Train station in Courtenay needs to be repaired

One of Courtenay's heritage buildings needs some serious TLC before its big birthday next year.

THE COURTENAY TRAIN Station's Wayne Murphy says the station's roof has been leaking for five or six years. The damage on the ceiling behind him is on the main floor; the upper floor where the caretaker lives has much more extensive damage.

One of Courtenay’s heritage buildings needs some serious TLC before its big birthday next year.

The Courtenay Train Station’s roof has been leaking for the past five or six years, according to station master Wayne Murphy, who says the leaks are causing significant damage inside the building.

“It’s getting wrecked,” he says of the walls and ceilings where the water damage is showing. “And it’s 100 years old next year, so that’s why we want to get it in good shape, to celebrate 100 years.”

Built in 1914, the station was given heritage status by the City of Courtenay in 2002.

During a tour of the building, Murphy pointed out an area of damaged ceiling on the main floor, but upstairs, where caretaker Dixon Hiscock lives, looks much, much worse.

Hiscock doesn’t use the overhead light in his bedroom anymore because the water damage around the bulb is so bad he’s worried about turning it on. He’s had to move his bed three times because he keeps waking up with water leaking onto it and his closet has a sizable hole in the ceiling from water damage.

Murphy notes there’s other things in need of attention, too, like what he described as ‘the river’ running underneath the building.

Graham Bruce of the Island Corridor Foundation (ICF), which owns the building, says he’s known about the leaking roof for quite some time, but with the foundation’s limited financial and human resources, he can only do so much at once, and he’s been busy focusing on re-establishing passenger service between Courtenay and Victoria.

Now that a new service agreement is being negotiated with VIA Rail, five regional districts have approved funding for bridge repairs on the track and the provincial and federal governments have committed $15 million toward restoring the service, Bruce says the ICF is looking at the train stations themselves.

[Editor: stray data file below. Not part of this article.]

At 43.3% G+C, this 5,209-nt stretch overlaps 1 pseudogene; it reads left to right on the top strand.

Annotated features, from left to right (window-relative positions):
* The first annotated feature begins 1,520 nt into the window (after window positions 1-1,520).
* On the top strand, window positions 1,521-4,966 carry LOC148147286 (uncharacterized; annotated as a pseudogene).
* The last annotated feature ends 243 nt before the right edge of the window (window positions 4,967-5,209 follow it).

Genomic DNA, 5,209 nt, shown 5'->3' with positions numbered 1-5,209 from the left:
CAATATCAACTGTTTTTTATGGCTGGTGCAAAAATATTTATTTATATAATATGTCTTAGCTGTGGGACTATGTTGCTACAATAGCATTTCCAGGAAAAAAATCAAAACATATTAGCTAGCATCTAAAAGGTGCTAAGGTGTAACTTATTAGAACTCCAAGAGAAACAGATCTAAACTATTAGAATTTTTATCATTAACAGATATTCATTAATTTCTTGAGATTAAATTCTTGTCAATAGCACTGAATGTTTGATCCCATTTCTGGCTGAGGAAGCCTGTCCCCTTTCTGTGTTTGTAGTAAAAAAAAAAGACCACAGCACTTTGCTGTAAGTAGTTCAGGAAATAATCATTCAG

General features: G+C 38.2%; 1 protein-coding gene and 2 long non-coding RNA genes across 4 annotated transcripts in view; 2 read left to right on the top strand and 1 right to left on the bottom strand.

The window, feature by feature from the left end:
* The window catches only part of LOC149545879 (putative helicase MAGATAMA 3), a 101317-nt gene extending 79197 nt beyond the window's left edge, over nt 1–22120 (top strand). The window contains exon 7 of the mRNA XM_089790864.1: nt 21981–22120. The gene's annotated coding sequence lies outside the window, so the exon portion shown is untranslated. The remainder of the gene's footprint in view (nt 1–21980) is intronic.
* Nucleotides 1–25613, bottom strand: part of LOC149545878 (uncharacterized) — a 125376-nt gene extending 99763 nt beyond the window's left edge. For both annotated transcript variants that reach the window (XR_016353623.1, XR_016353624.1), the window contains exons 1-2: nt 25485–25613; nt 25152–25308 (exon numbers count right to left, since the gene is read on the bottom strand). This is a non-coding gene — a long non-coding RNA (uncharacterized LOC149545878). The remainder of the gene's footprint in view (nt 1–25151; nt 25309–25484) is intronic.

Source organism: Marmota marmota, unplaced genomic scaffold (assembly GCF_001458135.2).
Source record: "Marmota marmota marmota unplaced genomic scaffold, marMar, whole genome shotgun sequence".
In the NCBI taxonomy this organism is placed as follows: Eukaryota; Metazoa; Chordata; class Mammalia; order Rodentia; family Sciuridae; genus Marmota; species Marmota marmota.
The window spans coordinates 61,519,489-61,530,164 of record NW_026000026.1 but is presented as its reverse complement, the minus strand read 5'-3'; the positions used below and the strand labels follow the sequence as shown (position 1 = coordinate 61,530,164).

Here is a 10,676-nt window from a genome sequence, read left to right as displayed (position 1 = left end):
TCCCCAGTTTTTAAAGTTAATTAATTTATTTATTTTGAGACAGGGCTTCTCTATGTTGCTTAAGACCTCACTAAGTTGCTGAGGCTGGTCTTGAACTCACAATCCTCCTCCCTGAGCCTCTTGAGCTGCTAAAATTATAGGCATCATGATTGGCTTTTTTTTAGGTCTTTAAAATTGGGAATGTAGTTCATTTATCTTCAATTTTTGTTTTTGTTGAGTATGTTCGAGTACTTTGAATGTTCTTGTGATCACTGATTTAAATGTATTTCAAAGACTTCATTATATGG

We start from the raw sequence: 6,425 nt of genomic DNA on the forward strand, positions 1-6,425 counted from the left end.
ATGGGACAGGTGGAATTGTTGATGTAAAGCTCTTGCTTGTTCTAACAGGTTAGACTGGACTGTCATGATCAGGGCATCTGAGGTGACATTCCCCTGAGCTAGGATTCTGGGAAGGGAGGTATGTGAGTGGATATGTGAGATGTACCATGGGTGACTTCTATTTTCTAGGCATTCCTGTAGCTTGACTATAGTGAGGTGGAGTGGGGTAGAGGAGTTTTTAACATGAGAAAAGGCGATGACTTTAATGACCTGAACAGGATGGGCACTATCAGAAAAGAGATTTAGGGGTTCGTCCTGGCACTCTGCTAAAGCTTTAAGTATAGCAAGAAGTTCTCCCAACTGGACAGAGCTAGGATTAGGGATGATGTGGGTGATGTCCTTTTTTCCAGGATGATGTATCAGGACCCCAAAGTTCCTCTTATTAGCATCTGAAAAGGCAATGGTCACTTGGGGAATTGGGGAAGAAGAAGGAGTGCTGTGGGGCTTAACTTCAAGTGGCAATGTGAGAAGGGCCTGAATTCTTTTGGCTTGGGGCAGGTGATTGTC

“We had an inspection done of the Parksville station and in the next little while here we’ll have an inspection done of the Courtenay station because, what we want to understand before we go and put a brand new roof on there is what’s the whole state of repair for the building itself, foundation-wise and everything,” he explains. “In the meantime, it’s been unfortunate because they’re leaking — we know that — but it’s just something that we have to work on in kind of a systematic way.”

He says the ICF will make every effort to fix up the heritage building rather than building a new station, but the ICF is awaiting the building inspection for now.

“Then we will have to develop a plan for it, how you go about the fundraising for it … there’s just a huge amount of energy and community support needed to make those things happen,” he adds.

Meanwhile, Murphy notes the Courtenay Train Station houses the Comox Valley Directions Society office, the Alcoholics Anonymous (AA) Comox Valley office and a counsellor/therapist’s office. Between AA, NA (Narcotics Anonymous), and bible study meetings, space at the station is used six nights a week.

Murphy and over 20 other members of the Comox Valley Directions Society chipped in about $23,000, which came from their own pockets to fix the building when they moved in back in 1995. They revamped the building with baseboard heating, paint and various other upgrades.

VIA Rail covered some costs after the project got moving as well, according to Murphy.

He notes the building was “in shambles” when they moved in, and he hopes to get it fixed up again, with the roof as a priority since the work done inside the building years ago is being damaged by the leaks.

Bruce says the ICF will do what it can to keep space available for the building users after rail service is up and running.

If everything goes smoothly, according to Bruce, work on the tracks should begin in April, with part of the passenger service restored by spring 2014 and full service restored by that summer.

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